Stairstep trading using the SQ dynamic indicator 134 replies
Dynamic Trading Software - Questions? 8 replies
DislikedImpulse Affects Momentum
Any moving object can have momentum. This is because momentum is mass in motion. The way we determine an object's momentum is fairly straightforward. Momentum is the object's mass times its velocity, or, in equation form, p=mv, where p is momentum, m is mass in kilograms, and v is velocity in meters per second. Momentum is proportional to both mass and velocity, meaning that a change in one will cause the same amount of change in the other. So if you increase an object's mass, you also increase its momentum. The same is true for velocity: increase or decrease the object's speed, and you increase or decrease its momentum by the same amount.
But usually it's the object's velocity that changes instead of its mass, right? You may remember that a change in velocity means the object is accelerating. You may also remember that acceleration is caused by a force and that the greater the force, the greater the acceleration. Therefore, the greater the acceleration, the greater the momentum!
Force is an important factor, but time also counts. Specifically, when we are interested in knowing how long the force acts. For example, if you push a box across the floor for just a few seconds, the time interval is very short. But if you push a box across the floor and you do so with the same force as before, but this time for several minutes, you've increased the amount of time the force acts. This longer time interval leads to a greater change in momentum. This change in momentum is called impulse, and it describes the quantity that we just saw: the force times the time interval it acts over. The greater the impulse, the greater the change in momentum. To change the impulse, you can either change the amount of force, or you can change the time interval in which that force acts. In equation form, we can write this relationship between impulse and momentum asAttached Image
The Greek letter delta means 'change in,' and we read this equation as force times the time interval equals the change in mass times velocity. Be careful not to read this as 'force times time equals mass times velocity' because now you're saying that 'impulse equals momentum.' It's important to remember that impulse is a change in momentum, not the momentum itself.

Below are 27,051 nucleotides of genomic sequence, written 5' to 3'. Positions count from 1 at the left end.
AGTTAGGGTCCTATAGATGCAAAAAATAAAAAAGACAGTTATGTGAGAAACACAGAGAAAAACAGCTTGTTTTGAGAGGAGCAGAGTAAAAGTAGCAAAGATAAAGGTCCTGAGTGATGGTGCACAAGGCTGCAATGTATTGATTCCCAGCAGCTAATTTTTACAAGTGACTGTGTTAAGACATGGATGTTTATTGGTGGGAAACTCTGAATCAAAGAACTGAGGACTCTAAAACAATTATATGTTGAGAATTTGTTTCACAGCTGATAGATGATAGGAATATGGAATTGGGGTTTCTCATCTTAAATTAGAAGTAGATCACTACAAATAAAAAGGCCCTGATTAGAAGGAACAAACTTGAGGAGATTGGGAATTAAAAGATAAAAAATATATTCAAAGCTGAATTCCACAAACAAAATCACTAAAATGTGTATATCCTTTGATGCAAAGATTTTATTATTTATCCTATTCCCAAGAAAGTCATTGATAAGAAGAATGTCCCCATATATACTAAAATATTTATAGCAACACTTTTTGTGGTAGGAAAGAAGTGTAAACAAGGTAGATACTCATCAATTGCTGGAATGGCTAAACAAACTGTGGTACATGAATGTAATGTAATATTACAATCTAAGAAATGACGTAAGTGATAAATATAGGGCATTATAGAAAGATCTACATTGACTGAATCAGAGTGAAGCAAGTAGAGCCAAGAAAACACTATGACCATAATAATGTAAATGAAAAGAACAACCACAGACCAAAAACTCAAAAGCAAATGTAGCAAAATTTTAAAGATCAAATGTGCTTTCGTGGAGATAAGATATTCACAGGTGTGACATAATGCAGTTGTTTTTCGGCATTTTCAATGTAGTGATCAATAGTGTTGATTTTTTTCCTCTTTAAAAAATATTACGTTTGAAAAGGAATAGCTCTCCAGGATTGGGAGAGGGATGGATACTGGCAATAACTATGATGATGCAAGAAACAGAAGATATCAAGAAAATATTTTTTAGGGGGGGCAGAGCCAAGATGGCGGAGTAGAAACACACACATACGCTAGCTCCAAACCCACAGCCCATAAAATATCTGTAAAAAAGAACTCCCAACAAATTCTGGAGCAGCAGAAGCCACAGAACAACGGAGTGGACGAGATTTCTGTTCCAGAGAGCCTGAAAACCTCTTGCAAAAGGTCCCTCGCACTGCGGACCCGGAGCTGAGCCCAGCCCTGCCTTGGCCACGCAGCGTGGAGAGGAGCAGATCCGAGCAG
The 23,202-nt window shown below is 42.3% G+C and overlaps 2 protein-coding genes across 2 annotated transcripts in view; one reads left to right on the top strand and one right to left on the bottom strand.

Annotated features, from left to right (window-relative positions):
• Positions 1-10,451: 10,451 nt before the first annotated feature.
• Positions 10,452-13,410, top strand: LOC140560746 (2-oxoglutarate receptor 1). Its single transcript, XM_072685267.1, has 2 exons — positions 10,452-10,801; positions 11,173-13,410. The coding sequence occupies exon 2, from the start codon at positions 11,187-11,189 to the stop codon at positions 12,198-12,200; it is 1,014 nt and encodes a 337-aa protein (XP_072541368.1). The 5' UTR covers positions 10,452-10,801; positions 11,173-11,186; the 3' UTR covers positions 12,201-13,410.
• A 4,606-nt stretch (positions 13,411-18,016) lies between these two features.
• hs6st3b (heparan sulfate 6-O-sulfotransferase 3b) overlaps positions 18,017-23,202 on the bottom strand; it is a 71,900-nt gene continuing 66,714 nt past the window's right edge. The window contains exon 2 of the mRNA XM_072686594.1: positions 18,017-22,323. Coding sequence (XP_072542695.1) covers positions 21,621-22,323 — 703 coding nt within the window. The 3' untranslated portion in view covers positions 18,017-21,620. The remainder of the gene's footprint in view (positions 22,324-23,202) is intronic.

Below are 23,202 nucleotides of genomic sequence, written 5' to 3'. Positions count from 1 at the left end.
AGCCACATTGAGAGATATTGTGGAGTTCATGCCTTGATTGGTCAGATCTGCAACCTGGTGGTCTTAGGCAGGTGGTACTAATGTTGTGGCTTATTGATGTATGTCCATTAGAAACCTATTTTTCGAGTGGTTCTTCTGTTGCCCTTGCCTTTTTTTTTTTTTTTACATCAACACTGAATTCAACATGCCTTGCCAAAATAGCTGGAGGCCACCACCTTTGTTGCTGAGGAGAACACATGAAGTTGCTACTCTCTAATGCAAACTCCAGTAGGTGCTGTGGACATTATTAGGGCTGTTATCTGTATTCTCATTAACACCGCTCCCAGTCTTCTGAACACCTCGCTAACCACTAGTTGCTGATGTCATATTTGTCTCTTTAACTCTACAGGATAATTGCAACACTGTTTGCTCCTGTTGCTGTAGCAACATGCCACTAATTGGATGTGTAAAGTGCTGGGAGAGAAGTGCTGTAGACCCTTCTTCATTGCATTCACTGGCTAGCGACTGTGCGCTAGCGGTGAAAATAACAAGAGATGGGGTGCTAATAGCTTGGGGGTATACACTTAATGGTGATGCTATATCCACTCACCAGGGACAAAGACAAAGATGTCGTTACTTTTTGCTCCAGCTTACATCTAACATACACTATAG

Changing Time and Force
If you want a large increase in momentum, you need to exert a large force over a long time period. When you quickly shove the box, it doesn't move very quickly across the floor, but if you push it with that same force for a long period of time, you can move it all the way across the room. This is because you've increased the time variable on the left side of the equation. When an object is brought to rest, its momentum also changes, but now it decreases instead of increases. Time is especially important in this situation because a longer time interval means less force acts on the object to result in the same change in momentum.
Say for example that a stunt double jumped from a 10-story window during an action scene. Does she want to land on the sidewalk, which is very hard, or does she want to land on a soft cushion? She definitely wants to land on the soft cushion because this cushioning will increase the time of her impact and decrease the force on her as she lands. In either case, her impulse, or her change in momentum, is exactly the same because in either case, she goes from moving to a state of rest. The difference is that the change occurs over a different time period and with a different amount of force.
Dislikedv2v Momenticks ─ A volume-weighted price linear momentum...Ignored
DislikedThe standard deviation is a measure of how much a dataset differs from its mean; it tells us how dispersed the data are. A dataset thatís pretty much clumped around a single point would have a small standard deviation, while a dataset thatís all over the map would have a large standard deviation.
Given a sample the standard deviation is defined as the square root of the variance
There is always a need to measure if the market is "quiet" or it is volatile. One of the possible ways is to use standard deviations, but the issue is simple: we do not have some levels that could help us find out if the market is in a state of lower or higher volatility. This feature is attempting to do that :
This is not a directional feature. It should be used for volatility detection, not trend assessment - for that, you have to use some other indicator and then check this one if the market volatility conditions are those that you expect
...Get the updated release >>> here
If everything went fine... then you've quickly downloaded all the broker's M1 data on your currency pair that the broker is going to let you have, much faster than holding down the home or page-up key for minutes and minutes to download even fewer data. Now, you may continue with the rest of the time frames. But, don't forget to delete (it depends on the MT4 server set up by your broker) the year 1970 dummy tick data after it downloads more history and/or check if after deletion it will revert back to a default max of 2048 history size otherwise add 1970 once again.
If everything went fine... then you've quickly downloaded all the broker's M1 data on your currency pair that the broker is going to let you have, much faster than holding down the home or page-up key for minutes and minutes to download even fewer data. Now, you may continue with the rest of the time frames. But, don't forget to delete the year 1970 dummy tick data after it downloads more history, then you may need to check & verify if after the deletion (1970 record) if still got maximum historical data has been downloaded otherwise add 1970 record once again.
Get the updated release >>> here